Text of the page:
In a case at the Inter-American Court of Human Rights, European groups supported criminalising women who had obstetric emergencies

Diana Cariboni and Tatev Hovhannisyan
3 December 2021

European right-wing groups backed the El Salvador government over the imprisonment and death of a woman for having a miscarriage. But they lost.

One of the groups was the European Centre for Law and Justice (ECLJ), a branch of the ultra-conservative American Center for Law and Justice (ACLJ), led by Donald Trump’s former personal lawyer, Jay Sekulow.


Sexual violence and abortion restrictions in Paraguay are fueling an epidemic of childhood pregnancy: Amnesty

By Kara Fox, CNN
Wed December 1, 2021

(CNN) An epidemic of childhood pregnancy in Paraguay is being fueled by widespread sexual abuse and restrictive abortion laws, according to a new Amnesty International report.

At least 1,000 girls aged 14 or younger gave birth in the country between 2019 and 2020, the report says. It adds that more than 12,000 teenage girls between the ages of 15 and 19 gave birth in 2019.


The new anti-abortion tactics of the far right in the Americas

OCT 24, 2021

An EL PAÍS investigation in five Latin American countries has found that a network of centers affiliated with the far-right US organization Heartbeat International (HI) promote themselves online as feminist support groups and use misleading language in favor of abortion, but in reality they work to manipulate and institutionalize women to get them to carry their pregnancy to term.

Five female reporters and one male reporter went undercover to centers in Argentina, Colombia, Costa Rica, El Salvador and Mexico between 2019 and 2021, as a follow-up to an OpenDemocracy investigation into HI’s operations in the region.


Ipas’s Bia Galli attended Brazil’s historic Supreme Court hearing on abortion

Ipas’s Bia Galli attended Brazil’s historic Supreme Court hearing on abortion
In this Q&A, she shares why it was so important and what comes next

Wednesday, August 15, 2018

In an historic two-day hearing before Brazil’s Supreme Court last week, experts presented arguments and evidence regarding the question of whether abortion should be made legal up to 12 weeks of pregnancy. Currently abortion is a crime in Brazil—except after rape, if a woman’s life is in danger, or if the fetus has a fatal brain condition called anencephaly. As a result, thousands of women and girls each year resort to clandestine, often unsafe abortions that risk their health and lives.

Bia Galli, Ipas’s senior policy and advocacy consultant based in Brazil, attended the two-day hearing. Here she talks about its historic significance, the rise of the conservative opposition movement in Brazil, and what’s next for abortion rights advocates.


FEATURE: Report from the Brazilian Abortion Frontline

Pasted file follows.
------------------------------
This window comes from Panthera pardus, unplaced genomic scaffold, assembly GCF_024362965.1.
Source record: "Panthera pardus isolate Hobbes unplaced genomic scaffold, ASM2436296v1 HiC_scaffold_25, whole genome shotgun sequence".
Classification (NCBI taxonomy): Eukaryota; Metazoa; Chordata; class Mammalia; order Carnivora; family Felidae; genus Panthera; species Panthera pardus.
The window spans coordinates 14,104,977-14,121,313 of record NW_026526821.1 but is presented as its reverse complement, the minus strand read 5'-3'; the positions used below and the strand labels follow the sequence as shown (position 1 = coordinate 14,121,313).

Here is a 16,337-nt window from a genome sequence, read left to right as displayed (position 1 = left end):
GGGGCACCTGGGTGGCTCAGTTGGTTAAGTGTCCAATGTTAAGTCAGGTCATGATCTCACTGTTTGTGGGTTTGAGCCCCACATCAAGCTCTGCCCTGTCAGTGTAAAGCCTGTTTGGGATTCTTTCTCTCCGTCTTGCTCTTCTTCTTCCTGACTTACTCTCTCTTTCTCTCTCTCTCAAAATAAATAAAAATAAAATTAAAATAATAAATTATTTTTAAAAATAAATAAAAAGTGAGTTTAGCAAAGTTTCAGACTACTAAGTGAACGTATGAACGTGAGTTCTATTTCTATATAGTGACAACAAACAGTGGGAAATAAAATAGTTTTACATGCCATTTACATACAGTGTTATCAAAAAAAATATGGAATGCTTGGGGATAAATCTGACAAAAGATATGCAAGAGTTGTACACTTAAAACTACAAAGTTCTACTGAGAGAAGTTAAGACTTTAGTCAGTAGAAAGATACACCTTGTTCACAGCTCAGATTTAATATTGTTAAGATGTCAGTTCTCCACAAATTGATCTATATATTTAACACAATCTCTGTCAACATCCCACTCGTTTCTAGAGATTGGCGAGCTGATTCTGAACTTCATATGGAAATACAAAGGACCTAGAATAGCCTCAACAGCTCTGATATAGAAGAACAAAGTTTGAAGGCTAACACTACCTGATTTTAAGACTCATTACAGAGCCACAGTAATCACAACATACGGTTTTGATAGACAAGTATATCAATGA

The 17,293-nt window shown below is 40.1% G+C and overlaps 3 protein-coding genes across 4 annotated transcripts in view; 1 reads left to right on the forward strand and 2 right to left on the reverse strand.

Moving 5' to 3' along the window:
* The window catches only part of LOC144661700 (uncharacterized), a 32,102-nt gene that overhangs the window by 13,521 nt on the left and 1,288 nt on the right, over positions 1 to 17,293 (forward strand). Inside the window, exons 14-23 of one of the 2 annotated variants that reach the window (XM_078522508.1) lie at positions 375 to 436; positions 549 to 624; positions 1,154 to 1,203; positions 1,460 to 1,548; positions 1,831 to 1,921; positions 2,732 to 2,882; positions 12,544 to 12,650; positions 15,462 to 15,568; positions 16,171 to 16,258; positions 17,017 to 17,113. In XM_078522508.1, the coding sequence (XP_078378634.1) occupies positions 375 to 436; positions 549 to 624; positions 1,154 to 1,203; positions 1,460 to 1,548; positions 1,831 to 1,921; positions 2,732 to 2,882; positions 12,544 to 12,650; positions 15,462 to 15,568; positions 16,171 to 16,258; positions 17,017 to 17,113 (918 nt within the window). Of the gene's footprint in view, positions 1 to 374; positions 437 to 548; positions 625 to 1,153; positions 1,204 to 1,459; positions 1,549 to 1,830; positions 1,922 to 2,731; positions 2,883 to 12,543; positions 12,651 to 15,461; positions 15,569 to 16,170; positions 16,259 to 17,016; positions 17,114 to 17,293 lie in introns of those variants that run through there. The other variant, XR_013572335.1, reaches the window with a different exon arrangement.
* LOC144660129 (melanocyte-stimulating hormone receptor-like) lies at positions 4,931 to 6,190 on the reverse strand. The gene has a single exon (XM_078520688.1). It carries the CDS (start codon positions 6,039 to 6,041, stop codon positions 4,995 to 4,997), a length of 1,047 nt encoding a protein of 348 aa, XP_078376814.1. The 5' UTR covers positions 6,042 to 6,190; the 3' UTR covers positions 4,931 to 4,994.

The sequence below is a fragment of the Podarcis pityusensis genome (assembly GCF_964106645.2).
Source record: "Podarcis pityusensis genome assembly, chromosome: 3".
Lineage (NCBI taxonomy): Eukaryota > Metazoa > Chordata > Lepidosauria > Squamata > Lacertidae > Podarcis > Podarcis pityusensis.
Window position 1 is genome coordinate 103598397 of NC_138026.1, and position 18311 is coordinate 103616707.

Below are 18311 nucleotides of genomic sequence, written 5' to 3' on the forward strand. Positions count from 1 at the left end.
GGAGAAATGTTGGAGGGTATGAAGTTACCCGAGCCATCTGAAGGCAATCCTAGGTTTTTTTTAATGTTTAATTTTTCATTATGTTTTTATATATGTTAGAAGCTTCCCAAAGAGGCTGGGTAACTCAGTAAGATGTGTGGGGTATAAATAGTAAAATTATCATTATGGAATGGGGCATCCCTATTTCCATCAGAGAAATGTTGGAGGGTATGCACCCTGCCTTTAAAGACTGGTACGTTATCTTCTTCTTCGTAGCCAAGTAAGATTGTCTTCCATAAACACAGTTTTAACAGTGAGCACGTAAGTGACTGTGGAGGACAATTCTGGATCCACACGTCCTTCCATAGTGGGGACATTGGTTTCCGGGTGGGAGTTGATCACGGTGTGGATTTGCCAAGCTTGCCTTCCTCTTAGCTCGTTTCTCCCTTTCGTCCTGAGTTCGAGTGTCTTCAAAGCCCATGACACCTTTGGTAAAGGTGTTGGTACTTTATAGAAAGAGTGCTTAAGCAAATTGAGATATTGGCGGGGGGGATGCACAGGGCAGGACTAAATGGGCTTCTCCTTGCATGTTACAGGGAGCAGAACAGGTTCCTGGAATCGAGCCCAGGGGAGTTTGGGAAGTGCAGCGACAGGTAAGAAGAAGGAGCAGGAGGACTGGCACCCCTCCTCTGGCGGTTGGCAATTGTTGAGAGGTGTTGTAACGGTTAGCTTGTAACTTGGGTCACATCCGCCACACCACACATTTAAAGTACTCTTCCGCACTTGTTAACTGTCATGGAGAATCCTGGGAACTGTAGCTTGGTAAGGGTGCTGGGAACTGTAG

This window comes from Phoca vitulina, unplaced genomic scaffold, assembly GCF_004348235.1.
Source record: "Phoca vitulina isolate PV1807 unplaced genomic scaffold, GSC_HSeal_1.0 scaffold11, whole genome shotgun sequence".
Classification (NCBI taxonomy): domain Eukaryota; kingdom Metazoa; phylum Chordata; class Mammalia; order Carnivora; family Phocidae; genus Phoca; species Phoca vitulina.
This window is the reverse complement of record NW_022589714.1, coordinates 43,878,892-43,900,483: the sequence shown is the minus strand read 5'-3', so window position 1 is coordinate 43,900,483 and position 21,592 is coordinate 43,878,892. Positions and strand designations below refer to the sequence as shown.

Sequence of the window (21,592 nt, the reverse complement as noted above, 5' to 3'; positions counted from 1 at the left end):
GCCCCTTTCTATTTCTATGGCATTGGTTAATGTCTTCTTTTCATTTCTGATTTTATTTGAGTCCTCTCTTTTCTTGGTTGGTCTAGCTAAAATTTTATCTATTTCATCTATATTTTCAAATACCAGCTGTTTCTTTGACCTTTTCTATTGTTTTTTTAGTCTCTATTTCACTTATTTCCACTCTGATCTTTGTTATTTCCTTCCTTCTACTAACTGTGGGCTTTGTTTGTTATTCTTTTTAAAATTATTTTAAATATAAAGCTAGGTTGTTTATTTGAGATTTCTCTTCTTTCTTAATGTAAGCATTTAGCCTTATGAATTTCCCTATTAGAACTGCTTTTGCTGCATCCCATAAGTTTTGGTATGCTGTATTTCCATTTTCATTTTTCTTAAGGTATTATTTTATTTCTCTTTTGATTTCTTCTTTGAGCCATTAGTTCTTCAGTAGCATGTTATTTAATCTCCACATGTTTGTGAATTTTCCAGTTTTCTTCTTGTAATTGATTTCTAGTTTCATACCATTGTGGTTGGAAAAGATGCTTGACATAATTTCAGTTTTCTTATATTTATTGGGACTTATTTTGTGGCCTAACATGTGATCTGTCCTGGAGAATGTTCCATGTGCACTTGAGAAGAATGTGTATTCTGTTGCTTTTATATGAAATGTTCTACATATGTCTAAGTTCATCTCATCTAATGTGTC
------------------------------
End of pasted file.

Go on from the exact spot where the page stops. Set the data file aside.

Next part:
FEATURE: Report from the Brazilian Abortion Frontline

International Campaign for Women's Right to Safe Abortion
13 December 2017
The turbulence in Brazil continues

by the Abortion Frontline Project, coordinated by Cfemea (Feminist Center for Studies and Advisory), Ipas Brazil and Sexuality Policy Watch

As the turbulence of Brazil's political climate and sexual politics overall continues, the abortion rights debates decidedly intensified in November 2017 (check here for updates in Portuguese). As reported by the International Campaign for Women’s Right to Safe Abortion on 24 November, Amendment No.181, a provision aimed at including right to life from conception into the Constitution, was approved by a Special Commission of the Chamber of Deputies on 8 November. Then, during the debate on the measure, new amendments to the provisional text were presented and were to be voted finally on 12 December. Congresswoman Erika Kokay, whose vote against the amendment was the only one, had proposed on the 8th to withdraw this "Trojan Horse" provision (the right to life from conception) because it was inserted into the text of what was supposed to be a bill for extending maternity leave for women who deliver prematurely.

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Brazilian who pushed abortion debate ends pregnancy abroad

Brazilian who pushed abortion debate ends pregnancy abroad

By renata brito and sarah dilorenzo, associated press
SAO PAULO — Dec 11, 2017

A woman believed to be the first in Brazil to ask the state for permission to end a pregnancy that did not result from a rape or involve medical issues has had an abortion — in Colombia.

With one request denied by the Supreme Court and fearing that another would languish in the justice system, Rebeca Mendes told The Associated Press on Monday that she decided to have the procedure done abroad so as not to be punished in Brazil.

The decision ends her involvement in a case that garnered national headlines in Latin America's most populous nation and sought to push the limits on restrictive abortion laws.

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